We're taking a bit of a breather while the world rearranges its underpants. Meanwhile, the other blog is here.

Friday, June 15, 2007

Spinning blancmange on a nail in the ceiling

Let the welkin ring! The staff newsletter has finally been published and circulated. (This is issue one of the regular monthly newsletter that's been published since December). It's OK-ish up to the point where T.Aldous' responses to the long-abandoned staff suggestion scheme appears in print.

There is spin and there is spin. Even the questions are rewritten to fit T.Aldous' peculiar mindset. My suggestion that we put the stock in the reserve stacks to use in displays and historically-themed stock promotions is turned into: "What's the point of having reserve stock? Let's get rid of it all."

It looks like I'm not alone. A zamizdat version of T.Aldous' responses is now doing the rounds. Starting off with:

Staff ask:
"When are you going to fill the staff vacancies in the branch libraries?"

Management hears:
"Well done you for managing the service so well."

T.Aldous replies:
"At the turn of the century, explorers regarded the North Pole as the last prize in the Northern Hemisphere. The quest for the Pole turned into an international race with teams from Britain, Norway and America vying for the distinction of reaching it first. Robert Peary, a Commander in the U.S. Navy, made his first attempt to reach the Pole in 1893. Two more expeditions followed (1898-1902 and 1905-1906). Both fell short of the mark, but the efforts propelled Peary to the distinction of America's foremost Arctic explorer. "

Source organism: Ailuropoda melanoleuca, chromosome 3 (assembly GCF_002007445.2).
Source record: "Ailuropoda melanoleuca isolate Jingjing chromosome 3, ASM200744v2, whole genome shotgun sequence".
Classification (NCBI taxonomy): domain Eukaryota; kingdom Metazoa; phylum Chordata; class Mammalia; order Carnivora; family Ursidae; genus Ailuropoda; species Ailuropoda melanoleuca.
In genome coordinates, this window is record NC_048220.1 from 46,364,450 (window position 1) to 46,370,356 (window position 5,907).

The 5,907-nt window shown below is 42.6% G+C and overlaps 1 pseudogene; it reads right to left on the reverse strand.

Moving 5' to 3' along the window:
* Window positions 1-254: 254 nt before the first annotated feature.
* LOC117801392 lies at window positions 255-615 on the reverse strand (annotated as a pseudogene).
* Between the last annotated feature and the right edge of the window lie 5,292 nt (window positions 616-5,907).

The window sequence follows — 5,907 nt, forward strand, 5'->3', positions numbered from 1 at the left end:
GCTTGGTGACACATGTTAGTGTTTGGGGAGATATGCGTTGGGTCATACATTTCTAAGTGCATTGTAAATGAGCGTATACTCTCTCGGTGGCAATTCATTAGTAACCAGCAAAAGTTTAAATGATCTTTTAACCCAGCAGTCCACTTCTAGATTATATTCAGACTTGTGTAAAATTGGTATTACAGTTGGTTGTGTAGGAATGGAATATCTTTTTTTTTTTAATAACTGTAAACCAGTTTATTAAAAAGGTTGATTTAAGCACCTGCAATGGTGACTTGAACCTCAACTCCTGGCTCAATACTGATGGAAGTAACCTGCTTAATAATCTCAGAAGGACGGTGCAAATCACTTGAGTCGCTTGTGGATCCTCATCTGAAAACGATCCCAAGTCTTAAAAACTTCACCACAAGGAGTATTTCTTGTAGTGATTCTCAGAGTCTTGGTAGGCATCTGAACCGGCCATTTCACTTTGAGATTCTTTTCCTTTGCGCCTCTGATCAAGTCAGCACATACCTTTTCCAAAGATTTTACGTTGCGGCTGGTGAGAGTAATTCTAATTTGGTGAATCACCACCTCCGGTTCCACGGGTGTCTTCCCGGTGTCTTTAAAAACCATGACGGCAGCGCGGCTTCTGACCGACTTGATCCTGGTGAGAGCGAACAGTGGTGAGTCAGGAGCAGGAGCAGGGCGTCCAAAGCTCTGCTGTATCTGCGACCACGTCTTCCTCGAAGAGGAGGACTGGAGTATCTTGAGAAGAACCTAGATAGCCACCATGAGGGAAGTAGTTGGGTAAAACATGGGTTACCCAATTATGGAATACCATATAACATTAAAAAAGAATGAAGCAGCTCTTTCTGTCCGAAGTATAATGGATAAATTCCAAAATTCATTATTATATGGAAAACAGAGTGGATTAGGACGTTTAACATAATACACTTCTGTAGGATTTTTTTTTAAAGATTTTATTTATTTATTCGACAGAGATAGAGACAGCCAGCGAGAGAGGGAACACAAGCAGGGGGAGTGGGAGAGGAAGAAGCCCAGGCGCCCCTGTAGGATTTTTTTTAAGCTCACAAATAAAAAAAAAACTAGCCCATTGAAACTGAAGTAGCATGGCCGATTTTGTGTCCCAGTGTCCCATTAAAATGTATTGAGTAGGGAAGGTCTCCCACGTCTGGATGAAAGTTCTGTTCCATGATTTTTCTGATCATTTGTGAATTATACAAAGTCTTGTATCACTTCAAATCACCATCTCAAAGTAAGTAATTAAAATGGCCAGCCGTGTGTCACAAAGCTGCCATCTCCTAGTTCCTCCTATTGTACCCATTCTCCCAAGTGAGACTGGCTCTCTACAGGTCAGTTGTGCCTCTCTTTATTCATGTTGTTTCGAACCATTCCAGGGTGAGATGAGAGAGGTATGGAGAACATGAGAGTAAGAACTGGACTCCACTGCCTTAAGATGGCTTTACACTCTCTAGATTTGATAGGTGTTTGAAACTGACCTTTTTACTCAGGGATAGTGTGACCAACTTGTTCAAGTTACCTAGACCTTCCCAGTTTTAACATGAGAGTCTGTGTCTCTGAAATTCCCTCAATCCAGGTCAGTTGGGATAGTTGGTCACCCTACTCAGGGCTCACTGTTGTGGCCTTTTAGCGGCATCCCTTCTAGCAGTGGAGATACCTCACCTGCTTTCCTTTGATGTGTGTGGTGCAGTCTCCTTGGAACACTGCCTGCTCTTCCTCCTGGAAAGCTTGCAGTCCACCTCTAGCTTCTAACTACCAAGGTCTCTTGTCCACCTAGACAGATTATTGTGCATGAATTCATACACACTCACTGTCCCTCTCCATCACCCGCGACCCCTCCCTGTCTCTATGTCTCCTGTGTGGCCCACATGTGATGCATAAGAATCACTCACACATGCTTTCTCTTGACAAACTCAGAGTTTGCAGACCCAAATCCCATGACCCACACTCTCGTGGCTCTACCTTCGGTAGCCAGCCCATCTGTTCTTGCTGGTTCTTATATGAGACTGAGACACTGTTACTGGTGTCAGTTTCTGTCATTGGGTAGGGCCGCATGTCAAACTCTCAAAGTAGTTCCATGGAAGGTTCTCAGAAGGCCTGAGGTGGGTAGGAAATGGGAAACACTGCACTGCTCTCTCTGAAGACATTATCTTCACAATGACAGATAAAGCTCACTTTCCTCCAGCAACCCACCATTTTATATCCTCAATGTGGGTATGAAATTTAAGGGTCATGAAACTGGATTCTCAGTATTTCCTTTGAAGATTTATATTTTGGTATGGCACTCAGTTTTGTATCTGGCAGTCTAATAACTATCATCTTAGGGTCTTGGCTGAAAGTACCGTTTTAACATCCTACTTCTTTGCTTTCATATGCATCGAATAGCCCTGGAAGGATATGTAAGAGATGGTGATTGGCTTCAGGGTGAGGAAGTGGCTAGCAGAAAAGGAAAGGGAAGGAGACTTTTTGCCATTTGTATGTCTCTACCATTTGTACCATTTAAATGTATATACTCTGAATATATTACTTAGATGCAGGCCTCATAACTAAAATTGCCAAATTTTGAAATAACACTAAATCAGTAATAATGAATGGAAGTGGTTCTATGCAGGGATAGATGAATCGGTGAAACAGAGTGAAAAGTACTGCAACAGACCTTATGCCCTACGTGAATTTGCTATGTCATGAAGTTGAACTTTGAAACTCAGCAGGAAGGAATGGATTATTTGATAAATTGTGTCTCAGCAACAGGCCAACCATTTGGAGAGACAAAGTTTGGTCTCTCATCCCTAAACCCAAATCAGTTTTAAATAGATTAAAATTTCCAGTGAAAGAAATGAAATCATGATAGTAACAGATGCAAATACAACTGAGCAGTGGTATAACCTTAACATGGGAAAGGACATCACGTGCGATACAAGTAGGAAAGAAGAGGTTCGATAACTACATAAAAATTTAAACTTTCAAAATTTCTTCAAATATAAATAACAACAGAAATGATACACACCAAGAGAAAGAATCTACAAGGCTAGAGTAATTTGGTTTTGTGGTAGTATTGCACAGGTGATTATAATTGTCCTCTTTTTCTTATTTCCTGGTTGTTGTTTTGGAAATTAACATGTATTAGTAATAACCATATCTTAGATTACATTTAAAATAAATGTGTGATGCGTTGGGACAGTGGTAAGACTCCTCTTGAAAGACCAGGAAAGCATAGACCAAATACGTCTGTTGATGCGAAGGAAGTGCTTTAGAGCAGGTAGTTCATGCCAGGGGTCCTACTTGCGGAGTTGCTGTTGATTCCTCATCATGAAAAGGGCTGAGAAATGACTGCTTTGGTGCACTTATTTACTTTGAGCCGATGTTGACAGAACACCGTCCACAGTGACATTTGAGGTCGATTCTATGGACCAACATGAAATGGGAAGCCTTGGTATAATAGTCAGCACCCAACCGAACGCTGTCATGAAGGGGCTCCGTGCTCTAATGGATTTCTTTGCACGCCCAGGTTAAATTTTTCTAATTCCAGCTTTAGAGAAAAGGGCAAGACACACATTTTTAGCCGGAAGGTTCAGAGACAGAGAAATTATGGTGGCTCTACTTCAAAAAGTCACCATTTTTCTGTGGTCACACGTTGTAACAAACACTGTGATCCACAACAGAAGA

We all know where this is going. The next time we get inspected, Himself will be asked about staff consultation and he'll say:

"We have a staff suggestion programme but staff don't use it."

1 comment:

steven said...

We've had a similar experience in the past (there must be a training course somewhere).

The most delphic rewrite-cum-response in ours was:

"We should have key fobs."

"What a good idea, we'll get on with it."

I've not been able to find out what the key fobs were for, or even who wanted them. But at least this one suggestion had a can-do response.